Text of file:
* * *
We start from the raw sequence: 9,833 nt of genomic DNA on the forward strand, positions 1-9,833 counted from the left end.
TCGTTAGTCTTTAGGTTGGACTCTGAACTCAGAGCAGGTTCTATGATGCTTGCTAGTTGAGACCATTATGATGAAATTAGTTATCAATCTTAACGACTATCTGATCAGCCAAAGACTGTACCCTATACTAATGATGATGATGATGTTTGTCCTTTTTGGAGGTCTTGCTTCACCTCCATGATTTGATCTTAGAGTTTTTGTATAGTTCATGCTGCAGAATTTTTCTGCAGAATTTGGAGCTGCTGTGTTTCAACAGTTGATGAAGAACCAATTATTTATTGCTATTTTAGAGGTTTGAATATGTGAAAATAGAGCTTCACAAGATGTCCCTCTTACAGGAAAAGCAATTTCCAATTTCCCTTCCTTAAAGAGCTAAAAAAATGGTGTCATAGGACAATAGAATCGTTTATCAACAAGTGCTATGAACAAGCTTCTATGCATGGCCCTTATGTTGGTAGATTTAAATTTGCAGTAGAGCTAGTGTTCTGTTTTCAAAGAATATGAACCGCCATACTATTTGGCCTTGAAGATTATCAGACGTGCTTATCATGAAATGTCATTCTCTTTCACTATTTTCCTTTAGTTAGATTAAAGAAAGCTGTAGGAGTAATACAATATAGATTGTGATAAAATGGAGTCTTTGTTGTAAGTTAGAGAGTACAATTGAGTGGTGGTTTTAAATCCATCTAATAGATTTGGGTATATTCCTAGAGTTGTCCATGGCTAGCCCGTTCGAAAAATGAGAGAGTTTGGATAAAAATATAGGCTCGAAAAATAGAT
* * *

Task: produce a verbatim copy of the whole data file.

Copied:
We start from the raw sequence: 9,833 nt of genomic DNA on the forward strand, positions 1-9,833 counted from the left end.
TCGTTAGTCTTTAGGTTGGACTCTGAACTCAGAGCAGGTTCTATGATGCTTGCTAGTTGAGACCATTATGATGAAATTAGTTATCAATCTTAACGACTATCTGATCAGCCAAAGACTGTACCCTATACTAATGATGATGATGATGTTTGTCCTTTTTGGAGGTCTTGCTTCACCTCCATGATTTGATCTTAGAGTTTTTGTATAGTTCATGCTGCAGAATTTTTCTGCAGAATTTGGAGCTGCTGTGTTTCAACAGTTGATGAAGAACCAATTATTTATTGCTATTTTAGAGGTTTGAATATGTGAAAATAGAGCTTCACAAGATGTCCCTCTTACAGGAAAAGCAATTTCCAATTTCCCTTCCTTAAAGAGCTAAAAAAATGGTGTCATAGGACAATAGAATCGTTTATCAACAAGTGCTATGAACAAGCTTCTATGCATGGCCCTTATGTTGGTAGATTTAAATTTGCAGTAGAGCTAGTGTTCTGTTTTCAAAGAATATGAACCGCCATACTATTTGGCCTTGAAGATTATCAGACGTGCTTATCATGAAATGTCATTCTCTTTCACTATTTTCCTTTAGTTAGATTAAAGAAAGCTGTAGGAGTAATACAATATAGATTGTGATAAAATGGAGTCTTTGTTGTAAGTTAGAGAGTACAATTGAGTGGTGGTTTTAAATCCATCTAATAGATTTGGGTATATTCCTAGAGTTGTCCATGGCTAGCCCGTTCGAAAAATGAGAGAGTTTGGATAAAAATATAGGCTCGAAAAATAGAT